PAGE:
Business

Boise bar owner says bankruptcy filing ‘a moral stand’ in legal battle with vendor

The owners of Fatty’s Bar, 800 W. Idaho St., filed for bankruptcy Friday as a means to “protect” the business from “dishonest and unethical” claims by another company.
The owners of Fatty’s Bar, 800 W. Idaho St., filed for bankruptcy Friday as a means to “protect” the business from “dishonest and unethical” claims by another company. nblanchard@idahostatesman.com

A Downtown Boise bar owner told the Idaho Statesman on Sunday that his business’ recent bankruptcy filing was “the only way to protect” it from “dishonest and unethical” claims by another company.

Fatty’s Bar LLC filed for Chapter 11 bankruptcy Friday, court documents show. But owner Steve Masonheimer said in a phone interview that he doesn’t have any plans to shutter the business.

The Idaho Press first reported the bankruptcy.

Masonheimer has owned Fatty’s for six years. He said the bankruptcy filing stems from a dispute with Alsco, a nationwide workplace linens vendor. He alleged Alsco is seeking $50,000 for a “future five-year contract” that was initially made with a former Fatty’s owner, Tons of Fun LLC.

While Tons of Fun did business under the name Fatty’s in the same space at 800 W. Idaho St., Masonheimer said his dance club isn’t related to the previous company — which went out of business — and therefore shouldn’t be on the hook for the contract. He said the Fatty’s name was never registered with the state until he did so, and he never was involved in any sort of transaction with the former owners to continue their business.

“The people (who made the contract with Alsco) don’t work here anymore. There was no buyout, nothing,” Masonheimer said.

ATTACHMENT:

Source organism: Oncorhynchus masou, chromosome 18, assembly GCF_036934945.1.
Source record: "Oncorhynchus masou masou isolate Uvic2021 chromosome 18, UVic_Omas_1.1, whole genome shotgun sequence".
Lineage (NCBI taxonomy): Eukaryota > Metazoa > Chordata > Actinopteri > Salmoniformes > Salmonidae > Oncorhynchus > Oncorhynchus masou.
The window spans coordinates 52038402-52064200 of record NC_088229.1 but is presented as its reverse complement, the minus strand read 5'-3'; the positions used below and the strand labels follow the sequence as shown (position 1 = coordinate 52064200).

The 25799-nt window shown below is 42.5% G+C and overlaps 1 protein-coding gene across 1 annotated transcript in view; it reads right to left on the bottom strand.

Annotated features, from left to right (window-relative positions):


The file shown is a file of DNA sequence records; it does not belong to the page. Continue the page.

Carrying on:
Last month, however, a district court ruled in favor of Alsco, according to online court records. Masonheimer’s bankruptcy lawyer, Matt Christensen said Sunday that the bankruptcy filing was “done on an emergency basis Friday” in response to collections activity.

The Statesman has reached out to Alsco for comment.

Christensen said Fatty’s Bar LLC is in the process of appealing the district court’s judgment. He said he’s optimistic about the company’s bankruptcy proceedings.

“They have a good chance of reorganizing (debt). Absent this Alsco filing, they wouldn’t have needed to file for bankruptcy at all,” Christensen said.

Masonheimer called Alsco’s contract practices “unethical” and said he’s fighting the claim as a matter of principle.

“They’re offered me a settlement that is fractions of (the $50,000) they’re asking for, but it’s a moral stand. It’s not just for me. We don’t need this kind of thing in our town,” Masonheimer said.

And, he repeated, Fatty’s “is here to stay.”

“Chapter 11 is not going out of business. It’s just a restructuring of debt,” he said.

The bankruptcy filing shows Fatty’s Bar LLC has up to $50,000 in assets and $230,000 in debt, including $42,000 for Alsco, which is labeled as a “judgment creditor.”

Masonheimer he’s reaching out to his other vendors to ensure they know the bankruptcy filing won’t affect the business’ ability to pay its partners.

“They will be paid just as they always have been paid,” he said.

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